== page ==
Each piece of information that flows between your computer and the HSBC Internet Banking site is encrypted using the 128-bit SSL encryption technology present in your browser. This is the highest level of encryption available, and it protects your password and any instructions that you transmit. We recommend that you do not carry out any transactions unless you are sure that your browser supports 128-bit SSL encryption.

Can anyone else gain access to my account details using HSBC Internet Banking?

No. It is not possible to access accounts using HSBC Internet Banking unless you have the relevant user code and password. You are able to change the password as many times as you wish.

My user code and password automatically appear on the screen as I log on to HSBC Internet Banking. Will anyone else be able to access my accounts without my permission?

Yes. If this occurs you need to make immediate changes to your browser settings, as it is your browser that is storing this information. Here is one way you can address the problem:

  • Open the "Tools" menu in Internet Explorer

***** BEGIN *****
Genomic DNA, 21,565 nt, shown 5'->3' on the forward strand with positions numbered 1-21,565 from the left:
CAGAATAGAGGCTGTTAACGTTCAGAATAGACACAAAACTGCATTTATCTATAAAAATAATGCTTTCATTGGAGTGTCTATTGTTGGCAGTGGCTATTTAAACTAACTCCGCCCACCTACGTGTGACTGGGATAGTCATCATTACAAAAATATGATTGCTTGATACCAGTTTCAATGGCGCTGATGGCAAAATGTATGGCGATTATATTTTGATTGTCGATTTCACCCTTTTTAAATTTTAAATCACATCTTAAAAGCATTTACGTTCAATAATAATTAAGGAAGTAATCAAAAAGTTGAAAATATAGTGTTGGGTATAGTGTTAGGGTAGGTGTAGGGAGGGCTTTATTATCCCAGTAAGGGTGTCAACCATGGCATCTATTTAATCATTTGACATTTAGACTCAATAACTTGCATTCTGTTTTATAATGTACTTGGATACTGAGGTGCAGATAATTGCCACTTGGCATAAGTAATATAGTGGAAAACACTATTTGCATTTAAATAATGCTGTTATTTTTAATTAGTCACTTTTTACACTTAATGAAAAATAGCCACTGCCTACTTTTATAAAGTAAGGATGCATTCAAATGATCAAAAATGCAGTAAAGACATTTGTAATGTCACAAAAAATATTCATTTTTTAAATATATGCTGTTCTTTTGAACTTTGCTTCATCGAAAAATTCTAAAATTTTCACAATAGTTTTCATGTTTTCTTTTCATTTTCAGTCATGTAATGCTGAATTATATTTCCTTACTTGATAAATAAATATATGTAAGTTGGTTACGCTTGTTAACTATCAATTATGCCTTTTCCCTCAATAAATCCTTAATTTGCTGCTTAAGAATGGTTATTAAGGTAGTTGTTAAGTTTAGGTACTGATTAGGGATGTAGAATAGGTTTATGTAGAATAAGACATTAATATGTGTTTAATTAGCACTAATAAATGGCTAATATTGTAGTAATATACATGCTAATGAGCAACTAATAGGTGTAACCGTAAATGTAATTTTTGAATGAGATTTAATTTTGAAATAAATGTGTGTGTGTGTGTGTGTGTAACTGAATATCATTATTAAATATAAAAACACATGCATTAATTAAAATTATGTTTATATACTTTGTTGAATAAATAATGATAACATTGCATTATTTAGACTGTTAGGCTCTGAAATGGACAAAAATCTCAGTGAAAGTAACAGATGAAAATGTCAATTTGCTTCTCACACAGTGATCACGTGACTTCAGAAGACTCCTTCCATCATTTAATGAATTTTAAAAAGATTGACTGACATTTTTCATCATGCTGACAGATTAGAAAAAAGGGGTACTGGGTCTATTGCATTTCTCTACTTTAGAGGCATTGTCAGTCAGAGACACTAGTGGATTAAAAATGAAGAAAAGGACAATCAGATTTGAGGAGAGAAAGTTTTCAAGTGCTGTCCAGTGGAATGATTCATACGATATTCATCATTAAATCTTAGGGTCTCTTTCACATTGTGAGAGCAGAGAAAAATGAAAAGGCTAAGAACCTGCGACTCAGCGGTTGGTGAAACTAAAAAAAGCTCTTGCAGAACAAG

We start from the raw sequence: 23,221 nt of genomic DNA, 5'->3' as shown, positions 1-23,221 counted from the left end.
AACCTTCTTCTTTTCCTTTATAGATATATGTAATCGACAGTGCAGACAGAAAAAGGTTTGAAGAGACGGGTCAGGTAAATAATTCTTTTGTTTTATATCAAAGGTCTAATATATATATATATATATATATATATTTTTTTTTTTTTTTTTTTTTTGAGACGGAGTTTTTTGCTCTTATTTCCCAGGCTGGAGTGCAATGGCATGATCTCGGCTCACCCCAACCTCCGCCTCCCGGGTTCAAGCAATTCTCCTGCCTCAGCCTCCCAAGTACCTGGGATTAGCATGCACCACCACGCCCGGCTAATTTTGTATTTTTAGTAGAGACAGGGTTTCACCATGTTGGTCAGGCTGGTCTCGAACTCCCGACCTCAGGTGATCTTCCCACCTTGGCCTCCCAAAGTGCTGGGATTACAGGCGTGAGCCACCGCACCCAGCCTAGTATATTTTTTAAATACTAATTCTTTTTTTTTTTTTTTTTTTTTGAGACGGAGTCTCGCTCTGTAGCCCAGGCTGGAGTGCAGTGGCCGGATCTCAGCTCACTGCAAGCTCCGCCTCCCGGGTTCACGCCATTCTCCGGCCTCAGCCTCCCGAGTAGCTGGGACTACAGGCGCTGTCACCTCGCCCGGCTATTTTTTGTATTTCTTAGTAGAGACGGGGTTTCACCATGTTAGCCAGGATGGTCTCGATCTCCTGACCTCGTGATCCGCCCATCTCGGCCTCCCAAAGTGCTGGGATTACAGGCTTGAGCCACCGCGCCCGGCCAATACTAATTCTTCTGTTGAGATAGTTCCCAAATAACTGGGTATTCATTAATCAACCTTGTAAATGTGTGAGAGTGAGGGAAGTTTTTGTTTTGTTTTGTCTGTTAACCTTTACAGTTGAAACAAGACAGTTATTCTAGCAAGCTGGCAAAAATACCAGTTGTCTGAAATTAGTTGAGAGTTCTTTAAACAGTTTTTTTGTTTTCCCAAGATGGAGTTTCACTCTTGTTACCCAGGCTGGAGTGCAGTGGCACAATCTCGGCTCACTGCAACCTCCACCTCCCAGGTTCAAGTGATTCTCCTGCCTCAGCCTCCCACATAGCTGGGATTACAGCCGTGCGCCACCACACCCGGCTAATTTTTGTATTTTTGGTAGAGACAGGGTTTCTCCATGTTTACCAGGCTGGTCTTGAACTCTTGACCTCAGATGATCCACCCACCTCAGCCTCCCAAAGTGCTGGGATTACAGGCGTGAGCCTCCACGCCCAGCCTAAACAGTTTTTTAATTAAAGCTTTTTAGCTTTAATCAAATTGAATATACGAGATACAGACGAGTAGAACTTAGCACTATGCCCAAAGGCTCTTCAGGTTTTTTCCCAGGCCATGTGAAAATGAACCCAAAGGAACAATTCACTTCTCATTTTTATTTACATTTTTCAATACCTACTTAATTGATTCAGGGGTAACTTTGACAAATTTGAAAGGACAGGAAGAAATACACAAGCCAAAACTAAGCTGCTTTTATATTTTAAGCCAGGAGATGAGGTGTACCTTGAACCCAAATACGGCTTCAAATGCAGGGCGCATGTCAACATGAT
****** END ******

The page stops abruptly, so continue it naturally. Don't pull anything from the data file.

• Select "Internet Options"
  • Select "Content"
  • Click "AutoComplete" under the "Personal Information" heading
  • The "AutoComplete Settings" preference screen will appear
  • Where it says "Use AutoComplete for", there should be no check marks in the boxes titled "User Codes and Passwords on Forms" and "Prompt me to Save Passwords". If there are, clear them by clicking in the box(es).
  • In order to clear previously saved user codes and passwords, press the "Clear Forms" and "Clear Passwords" boxes on the same screen.

Is there anything I can do to enhance the online security of my accounts?

Yes. As a subscriber to HSBC Internet Banking, you share the responsibility for ensuring the online security of your accounts. You might find the following points useful in this respect:

  • You should keep your account number(s) and your HSBC Internet Banking password and user code secret at all times. You must not allow anybody to gain access to this information, whether deliberately or unknowingly.